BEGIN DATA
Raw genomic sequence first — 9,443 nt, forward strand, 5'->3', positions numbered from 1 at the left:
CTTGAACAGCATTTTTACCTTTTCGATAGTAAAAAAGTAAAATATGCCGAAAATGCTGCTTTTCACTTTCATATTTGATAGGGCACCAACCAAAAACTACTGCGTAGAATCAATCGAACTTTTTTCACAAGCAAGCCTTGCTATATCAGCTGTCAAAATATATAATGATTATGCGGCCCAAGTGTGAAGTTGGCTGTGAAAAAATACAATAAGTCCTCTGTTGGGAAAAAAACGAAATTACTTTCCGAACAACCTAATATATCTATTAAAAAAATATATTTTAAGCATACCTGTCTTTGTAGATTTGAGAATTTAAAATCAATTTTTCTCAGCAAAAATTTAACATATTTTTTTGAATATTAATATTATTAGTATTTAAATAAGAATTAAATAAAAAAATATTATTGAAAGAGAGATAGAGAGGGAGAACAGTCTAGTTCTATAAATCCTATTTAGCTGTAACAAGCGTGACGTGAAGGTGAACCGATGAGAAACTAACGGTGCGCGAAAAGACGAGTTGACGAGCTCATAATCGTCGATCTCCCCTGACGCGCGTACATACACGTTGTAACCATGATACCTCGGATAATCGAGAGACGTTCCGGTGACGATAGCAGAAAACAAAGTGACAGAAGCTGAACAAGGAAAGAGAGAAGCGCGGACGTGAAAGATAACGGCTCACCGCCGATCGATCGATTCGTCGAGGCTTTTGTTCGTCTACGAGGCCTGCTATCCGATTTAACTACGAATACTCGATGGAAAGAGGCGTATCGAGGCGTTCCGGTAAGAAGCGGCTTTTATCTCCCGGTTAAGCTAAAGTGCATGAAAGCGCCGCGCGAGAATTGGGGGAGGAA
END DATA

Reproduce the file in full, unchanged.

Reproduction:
Raw genomic sequence first — 9,443 nt, forward strand, 5'->3', positions numbered from 1 at the left:
CTTGAACAGCATTTTTACCTTTTCGATAGTAAAAAAGTAAAATATGCCGAAAATGCTGCTTTTCACTTTCATATTTGATAGGGCACCAACCAAAAACTACTGCGTAGAATCAATCGAACTTTTTTCACAAGCAAGCCTTGCTATATCAGCTGTCAAAATATATAATGATTATGCGGCCCAAGTGTGAAGTTGGCTGTGAAAAAATACAATAAGTCCTCTGTTGGGAAAAAAACGAAATTACTTTCCGAACAACCTAATATATCTATTAAAAAAATATATTTTAAGCATACCTGTCTTTGTAGATTTGAGAATTTAAAATCAATTTTTCTCAGCAAAAATTTAACATATTTTTTTGAATATTAATATTATTAGTATTTAAATAAGAATTAAATAAAAAAATATTATTGAAAGAGAGATAGAGAGGGAGAACAGTCTAGTTCTATAAATCCTATTTAGCTGTAACAAGCGTGACGTGAAGGTGAACCGATGAGAAACTAACGGTGCGCGAAAAGACGAGTTGACGAGCTCATAATCGTCGATCTCCCCTGACGCGCGTACATACACGTTGTAACCATGATACCTCGGATAATCGAGAGACGTTCCGGTGACGATAGCAGAAAACAAAGTGACAGAAGCTGAACAAGGAAAGAGAGAAGCGCGGACGTGAAAGATAACGGCTCACCGCCGATCGATCGATTCGTCGAGGCTTTTGTTCGTCTACGAGGCCTGCTATCCGATTTAACTACGAATACTCGATGGAAAGAGGCGTATCGAGGCGTTCCGGTAAGAAGCGGCTTTTATCTCCCGGTTAAGCTAAAGTGCATGAAAGCGCCGCGCGAGAATTGGGGGAGGAA